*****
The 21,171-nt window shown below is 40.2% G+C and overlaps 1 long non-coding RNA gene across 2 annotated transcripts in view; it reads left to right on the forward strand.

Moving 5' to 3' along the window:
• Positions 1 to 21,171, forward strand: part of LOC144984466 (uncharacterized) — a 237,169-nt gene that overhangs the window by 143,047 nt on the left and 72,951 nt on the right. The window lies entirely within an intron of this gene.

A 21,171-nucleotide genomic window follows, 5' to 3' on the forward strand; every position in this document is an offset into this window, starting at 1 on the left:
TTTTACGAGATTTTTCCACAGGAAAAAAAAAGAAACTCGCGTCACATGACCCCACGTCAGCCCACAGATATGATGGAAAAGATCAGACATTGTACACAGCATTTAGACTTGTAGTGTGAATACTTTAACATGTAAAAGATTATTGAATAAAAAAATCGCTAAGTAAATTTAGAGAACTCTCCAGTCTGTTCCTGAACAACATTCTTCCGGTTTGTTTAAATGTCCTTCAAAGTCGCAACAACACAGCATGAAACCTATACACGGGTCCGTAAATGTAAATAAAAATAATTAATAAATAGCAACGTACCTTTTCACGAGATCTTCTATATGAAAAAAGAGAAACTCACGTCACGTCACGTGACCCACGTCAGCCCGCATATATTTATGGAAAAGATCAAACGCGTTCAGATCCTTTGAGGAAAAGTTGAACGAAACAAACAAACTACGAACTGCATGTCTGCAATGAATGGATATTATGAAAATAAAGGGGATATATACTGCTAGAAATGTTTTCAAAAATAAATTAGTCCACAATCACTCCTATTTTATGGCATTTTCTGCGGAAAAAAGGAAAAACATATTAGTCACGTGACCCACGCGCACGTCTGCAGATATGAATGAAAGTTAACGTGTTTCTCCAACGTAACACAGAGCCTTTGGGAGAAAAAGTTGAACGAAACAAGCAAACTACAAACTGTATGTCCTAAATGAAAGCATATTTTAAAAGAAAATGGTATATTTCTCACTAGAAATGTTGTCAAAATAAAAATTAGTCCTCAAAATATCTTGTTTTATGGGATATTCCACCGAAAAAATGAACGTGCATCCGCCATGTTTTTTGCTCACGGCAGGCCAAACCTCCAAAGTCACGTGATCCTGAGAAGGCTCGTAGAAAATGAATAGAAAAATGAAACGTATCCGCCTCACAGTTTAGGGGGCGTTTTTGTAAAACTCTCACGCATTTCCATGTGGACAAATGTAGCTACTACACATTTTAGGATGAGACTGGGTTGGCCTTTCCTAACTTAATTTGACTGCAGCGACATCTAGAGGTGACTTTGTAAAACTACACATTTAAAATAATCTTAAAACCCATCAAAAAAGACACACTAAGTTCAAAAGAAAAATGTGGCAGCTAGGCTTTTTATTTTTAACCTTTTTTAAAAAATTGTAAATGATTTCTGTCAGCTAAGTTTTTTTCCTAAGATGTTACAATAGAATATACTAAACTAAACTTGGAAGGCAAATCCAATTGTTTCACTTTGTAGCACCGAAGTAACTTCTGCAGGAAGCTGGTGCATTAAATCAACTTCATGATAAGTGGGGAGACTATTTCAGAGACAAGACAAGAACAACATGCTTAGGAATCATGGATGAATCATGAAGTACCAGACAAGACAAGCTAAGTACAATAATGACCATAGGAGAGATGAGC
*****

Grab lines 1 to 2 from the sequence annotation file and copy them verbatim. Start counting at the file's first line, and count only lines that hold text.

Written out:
The 21,171-nt window shown below is 40.2% G+C and overlaps 1 long non-coding RNA gene across 2 annotated transcripts in view; it reads left to right on the forward strand.

Moving 5' to 3' along the window: